This story was originally published in Architectural Lighting.
British artist Liz West, a graduate of the Glasgow School of Art, once again explores the interplay of light, color, and reflection in her latest artwork, “Colour Transfer.” The site specific sculpture, which just opened in June, is West’s first permanent piece in London, located at Paddington Central underneath the station’s Westway Bridge. The artwork was commissioned by British Land and curated by Rosie Glenn for Paddington Central, London and is on permanent display.
The artwork uses a sequence of angled, colored mirrors installed on a steel, aluminum, and PVC structure that vertically span the underside of the bridge’s brickwork and “create an optically vibrant and kaleidoscopic installation.” The prismatic shapes and their color change depending on where the viewer is standing. Overall, the mirrors are organized “in a spectral arrangement running from dark red to pale pink when entering the underpass from the left and the opposite when entering from the right.”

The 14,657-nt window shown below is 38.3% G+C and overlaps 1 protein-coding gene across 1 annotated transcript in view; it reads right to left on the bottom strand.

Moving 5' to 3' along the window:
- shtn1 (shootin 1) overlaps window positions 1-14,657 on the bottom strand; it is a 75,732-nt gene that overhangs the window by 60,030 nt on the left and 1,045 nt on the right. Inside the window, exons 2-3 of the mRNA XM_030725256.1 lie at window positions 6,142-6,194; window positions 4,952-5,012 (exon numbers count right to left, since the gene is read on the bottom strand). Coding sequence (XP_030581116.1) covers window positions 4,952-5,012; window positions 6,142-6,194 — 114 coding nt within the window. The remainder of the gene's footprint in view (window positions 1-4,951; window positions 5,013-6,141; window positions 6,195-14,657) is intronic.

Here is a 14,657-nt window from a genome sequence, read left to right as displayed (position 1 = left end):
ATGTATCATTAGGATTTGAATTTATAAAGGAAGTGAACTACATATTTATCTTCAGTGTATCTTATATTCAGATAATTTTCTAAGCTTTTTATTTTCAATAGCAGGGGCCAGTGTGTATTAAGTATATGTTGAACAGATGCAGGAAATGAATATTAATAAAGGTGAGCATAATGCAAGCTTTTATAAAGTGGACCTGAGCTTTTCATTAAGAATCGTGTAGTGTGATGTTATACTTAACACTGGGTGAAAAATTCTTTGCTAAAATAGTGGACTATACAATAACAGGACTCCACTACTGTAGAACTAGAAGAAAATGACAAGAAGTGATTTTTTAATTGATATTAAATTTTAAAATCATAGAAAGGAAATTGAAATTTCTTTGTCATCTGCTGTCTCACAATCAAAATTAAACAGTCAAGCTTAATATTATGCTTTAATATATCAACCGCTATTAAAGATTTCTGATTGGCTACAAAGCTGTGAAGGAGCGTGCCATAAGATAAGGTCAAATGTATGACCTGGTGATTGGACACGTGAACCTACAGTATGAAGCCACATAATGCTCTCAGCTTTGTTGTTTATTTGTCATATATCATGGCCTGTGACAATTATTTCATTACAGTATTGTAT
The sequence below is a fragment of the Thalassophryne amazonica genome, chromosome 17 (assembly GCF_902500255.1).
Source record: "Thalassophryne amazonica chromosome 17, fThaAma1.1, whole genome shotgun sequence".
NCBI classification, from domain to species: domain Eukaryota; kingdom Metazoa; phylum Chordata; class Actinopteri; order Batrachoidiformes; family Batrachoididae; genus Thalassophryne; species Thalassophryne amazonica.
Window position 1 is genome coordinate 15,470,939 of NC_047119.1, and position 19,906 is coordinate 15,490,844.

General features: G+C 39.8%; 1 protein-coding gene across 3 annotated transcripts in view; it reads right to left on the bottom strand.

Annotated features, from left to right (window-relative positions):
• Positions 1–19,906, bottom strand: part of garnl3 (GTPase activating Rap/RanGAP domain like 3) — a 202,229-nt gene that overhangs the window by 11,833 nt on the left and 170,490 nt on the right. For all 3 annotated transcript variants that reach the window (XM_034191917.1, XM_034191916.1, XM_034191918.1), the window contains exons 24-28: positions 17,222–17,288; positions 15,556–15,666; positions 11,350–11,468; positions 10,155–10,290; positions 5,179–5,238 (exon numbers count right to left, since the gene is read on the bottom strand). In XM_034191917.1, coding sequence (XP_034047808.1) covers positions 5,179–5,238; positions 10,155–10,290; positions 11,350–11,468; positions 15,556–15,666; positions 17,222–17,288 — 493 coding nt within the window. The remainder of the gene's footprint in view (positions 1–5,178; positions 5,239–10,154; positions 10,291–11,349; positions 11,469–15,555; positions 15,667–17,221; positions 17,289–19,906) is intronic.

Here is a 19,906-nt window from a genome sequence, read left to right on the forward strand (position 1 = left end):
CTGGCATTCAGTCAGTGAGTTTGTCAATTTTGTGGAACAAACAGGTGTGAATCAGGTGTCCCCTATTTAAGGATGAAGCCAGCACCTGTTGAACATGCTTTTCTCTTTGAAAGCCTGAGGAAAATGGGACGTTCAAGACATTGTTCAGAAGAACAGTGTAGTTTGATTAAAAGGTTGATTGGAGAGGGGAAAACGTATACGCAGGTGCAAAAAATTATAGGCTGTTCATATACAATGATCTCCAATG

Last year, West debuted “Our Colour Reflection” at Kraftwerk Berlin.
In all her work, “West aims to encourage a new way of seeing.” She notes that “Color and light together help illuminate, therefore increase and heighten people’s individual visual perception and wellbeing.” Exploring light and color and its reflective qualities depending on the materials employed, West’s goal is to create new environments that enable people to interact with space and draw their attention to “elements of the architecture that they might not have noticed previously.” By playing with and adjusting color, she is able to “…bring out the intensity and composition of her spatial arrangements.”
To read more stories like this, visit Architectural Lighting.